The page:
first_for_prints

Canvas | Prints | Posters | Wall Art – Quality Prints

What is Art Nouveau? First For Prints Investigates

Art Nouveau is an international philosophy and style of art, architecture and applied art—especially the decorative arts—that were most popular during 1890–191] The name “Art Nouveau” is French for “new art”. It is known also as Jugendstil, German for “youth style”, named after the magazine Jugend which promoted it, as Modern (Модерн) in Russia, perhaps named after Parisian gallery “La Maison Moderne”, as Secession in Austria-Hungary and its successor states after the Viennese group of artists, and, in Italy, as Stile Liberty from the department store in London, Liberty & Co., which popularised the style.

Britain

In the United Kingdom, Art Nouveau developed out of the Arts and Crafts Movement. The beginning of an Art Nouveau style can be recognized during the 1880s, in a few progressive designs such as the architect-designer Arthur Mackmurdo’s book cover design for his essay on the city churches of Sir Christopher Wren, published during 1883. Some free-flowing wrought iron from the 1880s could also be adduced, or some flat floral textile designs, most of which owed some impetus to patterns of 19th century design. The most important location in Britain eventually became Glasgow, with the creations of Charles Rennie Mackintosh and his colleagues. The cluster of artists known as the Dunbar School were active in, what was known in Scotland, as Art Noo-voo.

Arthur Heygate Mackmurdo (12 December 1851 – 15 March 1942) was a progressive English architect and designer, who influenced the Arts and Crafts Movement, notably through the Century Guild of Artists, which he set up in partnership with Selwyn Image in 1882.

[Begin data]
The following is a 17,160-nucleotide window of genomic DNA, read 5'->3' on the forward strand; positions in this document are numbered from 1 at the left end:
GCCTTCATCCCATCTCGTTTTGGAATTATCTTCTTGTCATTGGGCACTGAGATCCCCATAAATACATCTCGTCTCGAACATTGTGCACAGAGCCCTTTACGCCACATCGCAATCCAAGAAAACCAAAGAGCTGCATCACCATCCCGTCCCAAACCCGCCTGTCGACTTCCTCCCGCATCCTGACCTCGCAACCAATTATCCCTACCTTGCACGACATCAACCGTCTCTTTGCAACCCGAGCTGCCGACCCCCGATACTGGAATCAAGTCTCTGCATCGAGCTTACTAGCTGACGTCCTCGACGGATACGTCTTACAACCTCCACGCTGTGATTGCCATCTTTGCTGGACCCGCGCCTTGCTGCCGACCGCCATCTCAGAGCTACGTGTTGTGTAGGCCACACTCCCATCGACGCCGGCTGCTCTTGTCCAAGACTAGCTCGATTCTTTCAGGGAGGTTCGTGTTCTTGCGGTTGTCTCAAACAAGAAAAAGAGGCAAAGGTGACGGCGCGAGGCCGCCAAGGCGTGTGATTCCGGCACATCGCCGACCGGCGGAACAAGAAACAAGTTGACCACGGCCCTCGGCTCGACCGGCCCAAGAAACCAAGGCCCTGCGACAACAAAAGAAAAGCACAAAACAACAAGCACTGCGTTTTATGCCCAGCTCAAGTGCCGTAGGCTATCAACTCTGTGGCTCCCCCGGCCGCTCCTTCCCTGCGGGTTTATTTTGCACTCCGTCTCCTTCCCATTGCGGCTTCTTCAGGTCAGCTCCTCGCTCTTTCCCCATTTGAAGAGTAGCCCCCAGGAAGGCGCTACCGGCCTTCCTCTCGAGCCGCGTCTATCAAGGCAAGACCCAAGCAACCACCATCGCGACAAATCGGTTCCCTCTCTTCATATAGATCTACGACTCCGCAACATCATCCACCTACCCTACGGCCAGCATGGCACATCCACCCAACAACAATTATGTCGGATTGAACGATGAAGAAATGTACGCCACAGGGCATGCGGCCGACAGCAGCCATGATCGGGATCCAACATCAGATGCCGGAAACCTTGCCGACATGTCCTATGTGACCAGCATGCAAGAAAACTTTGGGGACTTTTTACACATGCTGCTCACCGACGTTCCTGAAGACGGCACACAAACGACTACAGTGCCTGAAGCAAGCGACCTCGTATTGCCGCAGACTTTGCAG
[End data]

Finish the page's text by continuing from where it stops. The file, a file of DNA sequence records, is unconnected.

Mackmurdo was the son of a wealthy chemical manufacturer. He was educated at Felsted School, and was first trained under the architect T. Chatfield Clarke, from whom he claimed to have learnt nothing. Then, in 1869, he became an assistant to the Gothic Revival architect James Brooks. In 1873, he visited John Ruskin’s School of Drawing, and accompanied Ruskin to Italy in 1874. He stayed on to study in Florence for a while; despite the influence of Ruskin, the Italian architecture he was most impressed by was that of the Renaissance. That same year, Mackmurdo opened his own architectural practice at 28, Southampton Street, in London.

Visit First For Prints to find out more – http://www.firstforprints.co.uk/

 

Advertisements

Single Post Navigation

Leave a Reply

Fill in your details below or click an icon to log in:

WordPress.com Logo

You are commenting using your WordPress.com account. Log Out / Change )

Twitter picture

You are commenting using your Twitter account. Log Out / Change )

Facebook photo

You are commenting using your Facebook account. Log Out / Change )

Google+ photo

You are commenting using your Google+ account. Log Out / Change )

Connecting to %s

%d bloggers like this: